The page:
Potential new treatments for Parkinson’s disease, developed by researchers at Rush University Medical Center, show that they have been successful in slowing the progression of the disease in mice.
In a study published in Nature CommunicationsRush researchers found that two different peptides (chains of amino acids) help slow the spread of α-synuclein, a protein that occurs in abnormal protein deposits called Lewy bodies in the brain. bottom.Lewy body dementias is characteristic of Parkinson’s disease diseaseThe most common movement disorder affecting approximately 1.2 million people in the United States and Canada.
“Currently, there is no cure to slow the progression of Parkinson’s disease. It only cures the symptoms,” said Dr. Kalipada Pahan, a professor of neurology and research career scientist at Rush University Medical Center. Jesse Brown VA Medical Center, which led the study.
Lewy bodies are also associated with the development of rare neuropathy called Lewy body dementias and multiple system atrophy (MSA). “Current, Effective treatment In the case of Lewy body dementias and multiple system atrophy, understanding how these disorders work is effective in controlling the pathology of α-synuclein, protecting the brain, and stopping the progression of Lewy. It is important for developing various medicines. body sick. “
The lab-developed peptides tested in this study are known as the TLR2 interaction domain (TIDM) and NEMO binding domain (NBD) of Myd88. The nasal drug was found to slow brain inflammation and stop the spread of α-synuclein in Parkinson’s disease mice. Treatment also improved gait, balance, and other motor function in mice.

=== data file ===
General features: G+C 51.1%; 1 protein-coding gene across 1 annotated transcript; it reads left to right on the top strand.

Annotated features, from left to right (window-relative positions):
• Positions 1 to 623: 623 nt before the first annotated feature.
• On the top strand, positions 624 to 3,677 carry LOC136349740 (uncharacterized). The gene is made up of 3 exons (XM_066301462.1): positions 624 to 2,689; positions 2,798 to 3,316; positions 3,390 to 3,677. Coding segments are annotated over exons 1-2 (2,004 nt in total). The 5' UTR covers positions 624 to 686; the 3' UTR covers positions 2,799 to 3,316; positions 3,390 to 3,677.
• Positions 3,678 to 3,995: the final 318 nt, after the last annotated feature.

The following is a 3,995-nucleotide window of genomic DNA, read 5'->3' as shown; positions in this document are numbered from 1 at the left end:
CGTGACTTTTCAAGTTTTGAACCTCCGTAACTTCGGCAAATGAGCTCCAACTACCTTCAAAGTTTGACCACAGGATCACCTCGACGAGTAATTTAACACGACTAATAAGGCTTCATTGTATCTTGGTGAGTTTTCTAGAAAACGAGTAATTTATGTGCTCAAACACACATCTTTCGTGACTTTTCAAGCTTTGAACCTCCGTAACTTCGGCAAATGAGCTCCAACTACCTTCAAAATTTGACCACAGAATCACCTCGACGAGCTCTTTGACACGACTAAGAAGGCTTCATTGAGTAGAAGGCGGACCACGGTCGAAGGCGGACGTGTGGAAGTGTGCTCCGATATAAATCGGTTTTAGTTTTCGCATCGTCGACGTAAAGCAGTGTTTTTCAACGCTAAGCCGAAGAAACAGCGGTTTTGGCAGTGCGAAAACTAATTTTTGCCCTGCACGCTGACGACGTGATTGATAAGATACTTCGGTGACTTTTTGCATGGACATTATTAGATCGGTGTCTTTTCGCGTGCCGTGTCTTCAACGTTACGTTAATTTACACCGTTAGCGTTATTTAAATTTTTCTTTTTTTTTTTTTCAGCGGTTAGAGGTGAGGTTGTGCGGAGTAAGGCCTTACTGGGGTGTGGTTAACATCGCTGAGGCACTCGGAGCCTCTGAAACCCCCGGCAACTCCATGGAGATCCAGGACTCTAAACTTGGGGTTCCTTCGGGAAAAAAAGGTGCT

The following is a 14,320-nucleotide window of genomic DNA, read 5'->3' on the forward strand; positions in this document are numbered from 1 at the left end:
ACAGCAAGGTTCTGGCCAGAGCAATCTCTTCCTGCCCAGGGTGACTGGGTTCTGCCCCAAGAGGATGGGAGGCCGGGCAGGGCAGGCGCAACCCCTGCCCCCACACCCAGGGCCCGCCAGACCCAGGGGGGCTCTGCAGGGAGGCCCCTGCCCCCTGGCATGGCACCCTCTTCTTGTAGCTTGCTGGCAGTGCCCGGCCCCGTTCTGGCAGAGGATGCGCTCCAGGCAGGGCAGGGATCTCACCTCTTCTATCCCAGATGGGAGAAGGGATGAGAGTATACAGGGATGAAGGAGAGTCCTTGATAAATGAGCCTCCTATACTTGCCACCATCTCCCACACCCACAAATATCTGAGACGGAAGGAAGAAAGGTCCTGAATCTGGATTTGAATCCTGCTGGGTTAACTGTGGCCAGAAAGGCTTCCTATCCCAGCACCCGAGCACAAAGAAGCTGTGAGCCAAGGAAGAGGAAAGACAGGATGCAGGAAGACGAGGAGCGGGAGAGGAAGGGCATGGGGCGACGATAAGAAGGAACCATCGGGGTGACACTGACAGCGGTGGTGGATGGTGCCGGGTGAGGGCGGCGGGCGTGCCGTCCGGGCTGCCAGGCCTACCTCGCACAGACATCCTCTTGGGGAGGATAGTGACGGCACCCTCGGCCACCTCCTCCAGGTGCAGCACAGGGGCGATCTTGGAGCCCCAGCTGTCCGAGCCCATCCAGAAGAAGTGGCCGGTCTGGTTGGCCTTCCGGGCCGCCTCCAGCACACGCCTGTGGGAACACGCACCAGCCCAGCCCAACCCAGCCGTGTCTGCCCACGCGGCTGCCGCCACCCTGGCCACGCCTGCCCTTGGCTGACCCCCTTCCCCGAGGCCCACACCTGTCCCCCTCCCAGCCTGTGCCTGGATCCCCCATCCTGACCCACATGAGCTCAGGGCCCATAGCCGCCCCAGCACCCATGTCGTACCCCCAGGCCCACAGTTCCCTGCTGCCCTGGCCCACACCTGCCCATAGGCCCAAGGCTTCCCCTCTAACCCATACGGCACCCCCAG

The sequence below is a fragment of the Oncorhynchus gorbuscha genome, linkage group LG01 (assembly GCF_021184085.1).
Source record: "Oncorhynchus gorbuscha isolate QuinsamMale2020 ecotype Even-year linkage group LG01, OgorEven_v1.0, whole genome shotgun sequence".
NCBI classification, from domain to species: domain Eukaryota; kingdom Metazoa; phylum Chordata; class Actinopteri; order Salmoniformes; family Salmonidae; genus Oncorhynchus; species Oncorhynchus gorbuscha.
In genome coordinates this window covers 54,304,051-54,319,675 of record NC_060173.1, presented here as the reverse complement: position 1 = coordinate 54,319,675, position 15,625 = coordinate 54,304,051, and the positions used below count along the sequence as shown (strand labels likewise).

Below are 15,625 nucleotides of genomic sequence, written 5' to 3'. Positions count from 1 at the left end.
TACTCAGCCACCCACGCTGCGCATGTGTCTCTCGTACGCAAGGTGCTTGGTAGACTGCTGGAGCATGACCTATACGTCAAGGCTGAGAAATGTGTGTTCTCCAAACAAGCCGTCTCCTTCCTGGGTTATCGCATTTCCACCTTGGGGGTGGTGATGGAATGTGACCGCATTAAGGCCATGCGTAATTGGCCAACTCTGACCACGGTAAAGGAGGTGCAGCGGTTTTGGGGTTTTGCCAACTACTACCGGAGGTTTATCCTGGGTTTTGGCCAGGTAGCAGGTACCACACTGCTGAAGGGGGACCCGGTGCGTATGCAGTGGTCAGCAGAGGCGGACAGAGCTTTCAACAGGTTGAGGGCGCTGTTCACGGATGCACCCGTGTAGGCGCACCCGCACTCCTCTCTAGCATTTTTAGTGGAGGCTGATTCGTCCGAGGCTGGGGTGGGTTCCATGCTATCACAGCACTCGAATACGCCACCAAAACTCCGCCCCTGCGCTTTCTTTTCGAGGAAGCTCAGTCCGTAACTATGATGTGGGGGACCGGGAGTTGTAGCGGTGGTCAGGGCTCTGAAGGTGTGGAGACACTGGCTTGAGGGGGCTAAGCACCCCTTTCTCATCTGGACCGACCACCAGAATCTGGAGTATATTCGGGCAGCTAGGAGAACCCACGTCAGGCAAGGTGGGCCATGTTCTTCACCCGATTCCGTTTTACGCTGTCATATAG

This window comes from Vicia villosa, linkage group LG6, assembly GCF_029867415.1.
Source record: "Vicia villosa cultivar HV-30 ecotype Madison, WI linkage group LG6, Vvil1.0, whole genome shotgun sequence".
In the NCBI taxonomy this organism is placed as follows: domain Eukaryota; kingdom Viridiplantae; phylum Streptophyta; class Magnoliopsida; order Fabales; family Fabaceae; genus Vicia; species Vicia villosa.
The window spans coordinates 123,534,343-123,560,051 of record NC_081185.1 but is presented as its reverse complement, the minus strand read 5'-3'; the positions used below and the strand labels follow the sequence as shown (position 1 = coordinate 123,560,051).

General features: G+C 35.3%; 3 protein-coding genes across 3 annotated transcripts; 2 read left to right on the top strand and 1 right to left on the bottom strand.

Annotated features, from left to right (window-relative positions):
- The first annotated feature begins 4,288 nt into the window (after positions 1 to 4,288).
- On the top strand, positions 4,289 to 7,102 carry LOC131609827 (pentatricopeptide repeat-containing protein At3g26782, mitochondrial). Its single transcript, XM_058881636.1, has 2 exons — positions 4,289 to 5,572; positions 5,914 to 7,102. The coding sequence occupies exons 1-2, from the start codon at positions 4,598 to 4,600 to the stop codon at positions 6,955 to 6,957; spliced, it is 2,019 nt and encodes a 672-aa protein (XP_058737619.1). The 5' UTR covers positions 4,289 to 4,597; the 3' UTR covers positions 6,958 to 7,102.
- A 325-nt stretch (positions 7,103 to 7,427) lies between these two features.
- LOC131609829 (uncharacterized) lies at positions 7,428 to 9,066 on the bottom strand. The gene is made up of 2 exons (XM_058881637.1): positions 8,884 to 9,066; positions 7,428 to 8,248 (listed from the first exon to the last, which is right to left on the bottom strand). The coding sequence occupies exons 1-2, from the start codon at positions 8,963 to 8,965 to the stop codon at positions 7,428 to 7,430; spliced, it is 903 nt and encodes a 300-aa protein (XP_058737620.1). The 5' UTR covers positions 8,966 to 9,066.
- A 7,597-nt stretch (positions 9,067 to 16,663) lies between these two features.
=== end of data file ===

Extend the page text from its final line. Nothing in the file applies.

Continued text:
“If we can reproduce these results in patients, it will be a remarkable advance in the treatment of catastrophic neuropathy,” says Pahan.
This study was supported by funding from the National Institutes of Health. Other authors of this article are Debashis Dutta, Ph.D. is. Dr. Malavé de Jana; Moumita Majumder, Ph.D. Susanta Mondal, Ph.D. ; And Avik Roy, Ph.D. , All from Rush University Medical Center.
Selective targeting of the Debashis Dutta et al, TLR2 / MyD88 / NF-κB pathway reduces the diffusion of α-synuclein in vitro and in vivo. Nature Communications (2021). DOI: 10.1038 / s41467-021-25767-1
Rush University Medical Center
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Nasal drugs show promise for slowing Parkinson’s disease progression in lab study Source link Nasal drugs show promise for slowing Parkinson’s disease progression in lab study